“The problem can be solved with interferon γ,” said Kontny. Interferon γ is a signalling molecule in the human body that plays an important role in the activity of immune cells during infection. The failure of the molecule has already been linked with a number of autoimmune diseases. The scientists from Freiburg have shown that the quantity of caspase 8 increases in apoptosis-resistant cancer cells when they are exposed to interferon γ. The molecule does something akin to repairing the signalling pathway that induces apoptosis. “This has important implications for the potential application of TRAIL as a drug,” said Kontny. “When treating Ewing sarcoma, TRAIL should always be used in combination with interferon γ; the administration of TRAIL alone does not make sense if the entire signalling pathway is not intact.” Interferon γ is well tolerated by patients and can therefore be combined with TRAIL. In addition, it has another advantage: Kontny and his cooperation partners at the National Cancer Institute in Bethesda, USA, carried out experiments on mice. They injected tumour cells into the lower legs of the mice and found that interferon γ reduced the probability of metastasis. The Freiburg scientists are currently investigating why this happens.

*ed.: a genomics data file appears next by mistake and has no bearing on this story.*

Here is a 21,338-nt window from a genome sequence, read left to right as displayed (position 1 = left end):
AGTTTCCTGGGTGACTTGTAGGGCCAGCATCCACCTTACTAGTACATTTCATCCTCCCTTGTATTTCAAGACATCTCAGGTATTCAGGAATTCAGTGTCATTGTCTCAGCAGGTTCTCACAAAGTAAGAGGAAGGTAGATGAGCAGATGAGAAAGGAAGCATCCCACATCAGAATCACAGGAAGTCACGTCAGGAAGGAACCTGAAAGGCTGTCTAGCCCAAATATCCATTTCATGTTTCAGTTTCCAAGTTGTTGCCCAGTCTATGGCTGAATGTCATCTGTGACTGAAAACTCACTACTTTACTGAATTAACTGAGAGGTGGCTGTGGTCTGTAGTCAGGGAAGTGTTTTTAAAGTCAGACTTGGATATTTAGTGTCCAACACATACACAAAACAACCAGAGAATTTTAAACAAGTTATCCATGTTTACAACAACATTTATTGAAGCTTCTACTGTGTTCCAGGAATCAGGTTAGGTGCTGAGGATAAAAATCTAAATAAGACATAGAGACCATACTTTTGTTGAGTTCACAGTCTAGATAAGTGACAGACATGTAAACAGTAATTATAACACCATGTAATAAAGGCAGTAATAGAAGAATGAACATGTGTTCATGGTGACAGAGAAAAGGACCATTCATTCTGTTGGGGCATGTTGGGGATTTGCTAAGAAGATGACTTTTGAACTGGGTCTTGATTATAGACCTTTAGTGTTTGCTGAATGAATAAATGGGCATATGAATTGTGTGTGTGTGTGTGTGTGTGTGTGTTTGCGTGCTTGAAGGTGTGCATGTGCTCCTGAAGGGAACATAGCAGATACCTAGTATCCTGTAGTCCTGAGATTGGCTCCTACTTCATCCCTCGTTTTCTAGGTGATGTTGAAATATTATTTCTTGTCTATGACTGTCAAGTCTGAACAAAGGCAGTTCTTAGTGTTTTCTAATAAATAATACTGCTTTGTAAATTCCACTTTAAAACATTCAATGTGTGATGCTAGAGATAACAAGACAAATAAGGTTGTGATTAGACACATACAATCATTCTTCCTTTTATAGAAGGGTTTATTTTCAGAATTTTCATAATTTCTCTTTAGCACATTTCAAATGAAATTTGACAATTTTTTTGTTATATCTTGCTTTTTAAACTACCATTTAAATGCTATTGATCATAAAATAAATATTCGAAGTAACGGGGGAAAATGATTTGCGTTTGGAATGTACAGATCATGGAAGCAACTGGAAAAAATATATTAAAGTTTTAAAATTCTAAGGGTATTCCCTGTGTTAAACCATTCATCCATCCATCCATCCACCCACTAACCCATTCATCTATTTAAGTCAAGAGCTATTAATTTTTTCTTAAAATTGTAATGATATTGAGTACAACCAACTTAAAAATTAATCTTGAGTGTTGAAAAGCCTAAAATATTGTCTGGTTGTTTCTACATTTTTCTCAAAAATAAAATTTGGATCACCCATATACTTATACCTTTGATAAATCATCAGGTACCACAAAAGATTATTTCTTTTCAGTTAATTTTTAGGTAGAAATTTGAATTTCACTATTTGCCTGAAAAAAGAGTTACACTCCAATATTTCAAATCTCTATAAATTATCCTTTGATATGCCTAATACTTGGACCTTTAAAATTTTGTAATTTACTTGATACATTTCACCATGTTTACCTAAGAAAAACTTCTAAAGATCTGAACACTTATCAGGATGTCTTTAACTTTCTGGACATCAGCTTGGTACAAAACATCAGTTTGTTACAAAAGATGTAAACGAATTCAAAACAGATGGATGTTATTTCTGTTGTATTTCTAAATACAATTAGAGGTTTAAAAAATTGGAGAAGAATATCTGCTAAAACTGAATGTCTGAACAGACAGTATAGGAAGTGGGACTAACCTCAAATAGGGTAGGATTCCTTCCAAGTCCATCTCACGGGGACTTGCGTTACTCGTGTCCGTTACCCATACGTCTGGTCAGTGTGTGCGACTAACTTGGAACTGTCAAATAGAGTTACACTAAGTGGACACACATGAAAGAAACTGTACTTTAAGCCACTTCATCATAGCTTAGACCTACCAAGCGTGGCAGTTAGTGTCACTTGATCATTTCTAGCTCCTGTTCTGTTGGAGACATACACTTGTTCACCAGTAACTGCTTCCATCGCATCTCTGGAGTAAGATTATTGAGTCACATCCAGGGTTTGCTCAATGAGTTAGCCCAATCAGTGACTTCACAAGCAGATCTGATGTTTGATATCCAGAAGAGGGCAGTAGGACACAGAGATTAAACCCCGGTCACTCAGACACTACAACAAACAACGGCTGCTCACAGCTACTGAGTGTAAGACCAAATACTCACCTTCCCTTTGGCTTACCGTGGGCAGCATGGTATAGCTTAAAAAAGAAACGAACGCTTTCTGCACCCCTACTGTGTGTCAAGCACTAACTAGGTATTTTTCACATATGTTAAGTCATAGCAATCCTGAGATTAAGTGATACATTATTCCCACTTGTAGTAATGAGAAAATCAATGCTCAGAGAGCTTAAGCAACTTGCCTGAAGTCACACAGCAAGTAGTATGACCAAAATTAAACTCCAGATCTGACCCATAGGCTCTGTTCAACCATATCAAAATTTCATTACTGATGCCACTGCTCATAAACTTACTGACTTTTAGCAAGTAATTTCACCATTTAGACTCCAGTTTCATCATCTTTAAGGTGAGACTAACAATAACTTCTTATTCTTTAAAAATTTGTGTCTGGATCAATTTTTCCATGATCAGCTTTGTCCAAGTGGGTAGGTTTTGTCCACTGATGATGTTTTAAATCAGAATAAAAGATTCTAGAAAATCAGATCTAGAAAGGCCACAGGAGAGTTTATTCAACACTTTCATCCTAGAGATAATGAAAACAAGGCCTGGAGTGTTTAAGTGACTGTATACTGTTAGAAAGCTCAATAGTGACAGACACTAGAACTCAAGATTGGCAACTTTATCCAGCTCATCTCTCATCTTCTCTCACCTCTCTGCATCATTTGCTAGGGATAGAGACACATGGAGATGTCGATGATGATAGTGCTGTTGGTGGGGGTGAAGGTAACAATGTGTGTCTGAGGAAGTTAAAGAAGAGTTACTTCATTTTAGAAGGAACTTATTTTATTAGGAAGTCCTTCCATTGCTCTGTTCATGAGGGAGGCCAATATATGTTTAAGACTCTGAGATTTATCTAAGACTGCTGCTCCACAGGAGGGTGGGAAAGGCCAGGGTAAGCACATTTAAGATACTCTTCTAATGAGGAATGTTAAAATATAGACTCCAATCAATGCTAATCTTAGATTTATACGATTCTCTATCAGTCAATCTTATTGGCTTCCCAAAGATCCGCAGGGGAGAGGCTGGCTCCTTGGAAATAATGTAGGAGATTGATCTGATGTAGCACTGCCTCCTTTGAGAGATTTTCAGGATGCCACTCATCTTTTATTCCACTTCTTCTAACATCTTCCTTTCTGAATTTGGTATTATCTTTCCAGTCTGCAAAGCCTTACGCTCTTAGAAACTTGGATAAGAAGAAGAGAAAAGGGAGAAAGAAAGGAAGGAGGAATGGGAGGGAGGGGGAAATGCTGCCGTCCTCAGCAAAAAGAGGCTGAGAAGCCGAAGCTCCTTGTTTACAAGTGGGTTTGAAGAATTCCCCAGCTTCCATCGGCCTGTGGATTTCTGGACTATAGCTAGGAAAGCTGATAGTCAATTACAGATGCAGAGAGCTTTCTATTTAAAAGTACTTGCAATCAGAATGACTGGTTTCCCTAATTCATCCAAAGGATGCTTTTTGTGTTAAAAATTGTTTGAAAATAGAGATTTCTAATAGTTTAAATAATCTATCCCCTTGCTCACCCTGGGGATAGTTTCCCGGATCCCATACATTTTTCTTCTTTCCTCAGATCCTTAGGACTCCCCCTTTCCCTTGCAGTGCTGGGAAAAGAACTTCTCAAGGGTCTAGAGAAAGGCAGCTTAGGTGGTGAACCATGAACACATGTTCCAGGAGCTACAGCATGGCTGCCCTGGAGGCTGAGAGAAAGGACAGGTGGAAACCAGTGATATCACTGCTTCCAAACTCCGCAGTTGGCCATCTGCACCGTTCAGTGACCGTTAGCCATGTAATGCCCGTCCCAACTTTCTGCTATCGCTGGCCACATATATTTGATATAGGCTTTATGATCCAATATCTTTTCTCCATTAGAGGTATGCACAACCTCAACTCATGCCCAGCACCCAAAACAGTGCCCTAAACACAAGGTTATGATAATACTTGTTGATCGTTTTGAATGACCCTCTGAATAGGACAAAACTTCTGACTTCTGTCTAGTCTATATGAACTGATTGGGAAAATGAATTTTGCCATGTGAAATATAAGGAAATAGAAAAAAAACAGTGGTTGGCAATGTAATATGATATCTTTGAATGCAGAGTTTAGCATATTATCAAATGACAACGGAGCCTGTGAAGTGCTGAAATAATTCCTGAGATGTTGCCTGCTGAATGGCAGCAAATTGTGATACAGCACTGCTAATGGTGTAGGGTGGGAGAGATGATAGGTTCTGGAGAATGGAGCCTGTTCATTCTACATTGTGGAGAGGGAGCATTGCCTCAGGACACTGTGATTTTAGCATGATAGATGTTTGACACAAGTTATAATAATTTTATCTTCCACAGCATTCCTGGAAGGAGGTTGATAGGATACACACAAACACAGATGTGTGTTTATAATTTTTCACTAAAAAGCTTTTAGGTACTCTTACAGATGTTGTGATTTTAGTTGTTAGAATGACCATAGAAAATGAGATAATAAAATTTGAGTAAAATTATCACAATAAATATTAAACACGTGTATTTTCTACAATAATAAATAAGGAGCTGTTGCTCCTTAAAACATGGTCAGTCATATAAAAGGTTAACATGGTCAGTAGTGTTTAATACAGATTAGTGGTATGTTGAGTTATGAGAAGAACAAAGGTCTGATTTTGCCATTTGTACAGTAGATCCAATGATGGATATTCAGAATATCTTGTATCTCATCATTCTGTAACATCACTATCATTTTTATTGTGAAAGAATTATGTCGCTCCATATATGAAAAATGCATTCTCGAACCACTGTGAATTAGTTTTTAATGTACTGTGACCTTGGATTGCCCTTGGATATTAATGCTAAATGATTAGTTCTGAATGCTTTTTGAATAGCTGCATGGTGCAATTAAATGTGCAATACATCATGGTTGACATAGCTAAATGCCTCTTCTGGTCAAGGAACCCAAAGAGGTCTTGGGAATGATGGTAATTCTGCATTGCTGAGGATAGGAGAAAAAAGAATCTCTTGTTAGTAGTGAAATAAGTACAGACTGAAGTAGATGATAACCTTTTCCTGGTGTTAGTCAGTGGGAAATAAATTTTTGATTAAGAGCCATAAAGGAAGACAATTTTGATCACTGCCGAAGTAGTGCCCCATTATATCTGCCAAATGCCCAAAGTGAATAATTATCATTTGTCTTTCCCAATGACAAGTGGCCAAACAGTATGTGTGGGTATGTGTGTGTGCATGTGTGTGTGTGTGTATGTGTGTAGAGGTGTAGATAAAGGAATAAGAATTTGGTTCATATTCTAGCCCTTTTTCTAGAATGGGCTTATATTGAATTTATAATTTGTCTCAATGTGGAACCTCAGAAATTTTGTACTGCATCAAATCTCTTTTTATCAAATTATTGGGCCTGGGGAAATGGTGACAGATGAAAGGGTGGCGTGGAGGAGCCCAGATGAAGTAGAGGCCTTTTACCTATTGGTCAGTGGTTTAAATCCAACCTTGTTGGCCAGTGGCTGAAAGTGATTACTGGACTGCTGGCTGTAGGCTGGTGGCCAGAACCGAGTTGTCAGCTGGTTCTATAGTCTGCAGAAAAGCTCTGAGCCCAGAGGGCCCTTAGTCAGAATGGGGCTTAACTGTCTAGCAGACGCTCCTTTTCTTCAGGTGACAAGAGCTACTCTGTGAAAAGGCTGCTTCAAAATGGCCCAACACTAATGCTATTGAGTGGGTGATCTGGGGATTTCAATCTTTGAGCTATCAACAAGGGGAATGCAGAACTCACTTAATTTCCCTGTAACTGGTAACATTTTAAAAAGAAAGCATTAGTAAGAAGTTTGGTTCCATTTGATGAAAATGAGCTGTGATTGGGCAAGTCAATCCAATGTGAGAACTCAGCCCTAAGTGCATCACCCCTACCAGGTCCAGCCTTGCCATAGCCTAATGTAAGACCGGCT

In another project, Kontny and his team are investigating another substance that might be able to stop the growth of Ewing sarcoma. The substance in question is known as treosulfan, and has been shown to be an effective alternative to busulfan, the currently used drug. Treosulfan and busulfan can intercalate into the DNA of tumour cells, thereby inhibiting DNA replication. This kind of damage also induces the cellular apoptosis programme. The Freiburg scientists were able to show in mice and in the test tube that treosulfan was more effective than busulfan. In contrast to busulfan, treosulfan does not lead to the lung problems that are often experienced by patients undergoing radiotherapy. "In a new study, we will test treosulfan in patients from the high-risk group, i.e. patients who require radiotherapy," said Kontny. Kontny and his team might potentially be able to detect much earlier than is currently possible whether tumour cells are responding to drugs such as TRAIL or treosulfan. Working in cooperation with radiologists, Kontny and his team have developed an imaging technique that indicates whether a therapy is successful even before the tumour has started to reduce in size. Previously, tumours had to show growth differences before a statement could be made as to whether the patient was responding to treatment or not.